A sequel to Lock In, this book is a quick and fun read of a murder mystery. It has Scalzi’s distinctive style which has generally meshed quite well for me, so it’s not surprise that I enjoyed this book.
This is the second book in the Leviathan Wakes series by James SA Corey. Just as good as the first, this is a story about how much a father loves his daughter, moral choices, and politics — just as much as it is the continuation of the story arc around the alien visitor. I haven’t seen this far in the Netflix series, but I sure hope they get this right, because its a very good story so far.
So a few there to consider in the future.
This is a fun fast read, as is everything by Mr Scalzi. The basic premise here is that of a set of interdependent colonies that are about to lose their ability to trade with each other, and are therefore doomed. Oh, except they don’t know that and are busy having petty trade wars instead. It isn’t a super intellectual read, but it is fun and does leave me wanting to know what happens to the empire…
In this follow-up to Command and Control, Schlosser explores the conscientious objectors and protestors who have sought to highlight not just the immorality of nuclear weapons, but the hilariously insecure state the US government stores them in. In all seriousness, we are talking grannies with heart conditions being able to break in.
My only real objection to this book is that is more of a pamphlet than a book, and feels a bit like things that didn’t make it into the main book. That said, it is well worth the read.
I found this tale of Bill Bryson walking the Appalachian Trail (rather incompetently I must say) immensely entertaining. Well written, interesting, generally exaggerated, and leaving me with a desire to get out somewhere and walk some more. I’d strongly recommend this book to people who already care about bush walking, but have found other pursuits to occupy most of their spare time.
I read this book based on the recommendation of Richard Jones, and its really really good. A little sci-fi, a little film noir, and very engaging. I also like that bad things happen to good people in the story — its gritty and unclean enough to be believable.
I don’t want to ruin the book for anyone, but I really enjoyed this and have already ordered the sequels. Oh, and there’s a Netflix series based off these books that I’ll now have to watch too.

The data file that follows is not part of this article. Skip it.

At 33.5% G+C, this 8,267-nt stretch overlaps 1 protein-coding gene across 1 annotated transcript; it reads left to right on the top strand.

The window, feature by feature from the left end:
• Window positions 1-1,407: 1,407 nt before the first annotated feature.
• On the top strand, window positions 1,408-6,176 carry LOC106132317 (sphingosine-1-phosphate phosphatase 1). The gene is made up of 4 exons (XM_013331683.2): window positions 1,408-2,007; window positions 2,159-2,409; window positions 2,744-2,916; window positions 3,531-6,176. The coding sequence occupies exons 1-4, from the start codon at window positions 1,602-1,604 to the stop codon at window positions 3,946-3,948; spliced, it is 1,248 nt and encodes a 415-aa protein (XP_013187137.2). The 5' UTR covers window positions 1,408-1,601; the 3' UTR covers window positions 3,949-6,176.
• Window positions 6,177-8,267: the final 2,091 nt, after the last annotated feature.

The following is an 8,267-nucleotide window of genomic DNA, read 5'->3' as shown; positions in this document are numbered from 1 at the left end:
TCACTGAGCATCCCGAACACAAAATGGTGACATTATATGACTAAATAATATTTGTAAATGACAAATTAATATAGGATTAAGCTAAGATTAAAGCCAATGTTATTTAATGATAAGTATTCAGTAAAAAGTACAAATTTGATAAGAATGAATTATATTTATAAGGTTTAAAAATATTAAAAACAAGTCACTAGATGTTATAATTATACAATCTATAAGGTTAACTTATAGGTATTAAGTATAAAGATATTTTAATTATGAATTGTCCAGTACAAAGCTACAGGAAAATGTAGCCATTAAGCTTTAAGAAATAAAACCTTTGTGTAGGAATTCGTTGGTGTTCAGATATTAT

I bought this book ages ago, on the recommendation of a friend (I don’t remember who), but I only just got around to reading it. Its a hard book to read in places — its not hopeful, or particularly fun, and its confronting in places — especially the plot that revolves around child exploitation. There’s very little to like about the future society that Atwood posits here, but perhaps that’s the point.
Despite not being a happy fun story, the book made me think about things like genetic engineering in a way I didn’t before and I think that’s what Atwood was seeking to achieve. So I’d have to describe the book as a success.
A reading group of managers at work has been reading this book, except for the last chapter which we were left to read by ourselves. Overall, the book is interesting and very readable. Its a little dated, being all excited with the invention of email and some unfortunate gender pronouns, but if you can get past those minor things there is a lot of wise advice here. I’m not sure I agree with 100% of it, but I do think the vast majority is of interest. A well written book that I’d recommend to new managers.
Another excellent book by Ben Goldacre. In this book he argues that modern medicine is terribly corrupted by the commercial forces that act largely unchecked in the marketplace — studies which don’t make a new drug look good go missing; new drugs are compared only against placebo and not against the current best treatment; doctors are routinely bribed with travel, training and small perks. Overall I’m left feeling like things haven’t improved much since this book was published, given that these behaviors still seem common.
The book does offer concrete actions that we could take to fix things, but I don’t see many of these happening any time soon, which is a worrying place to be. Overall, a disturbing but important read.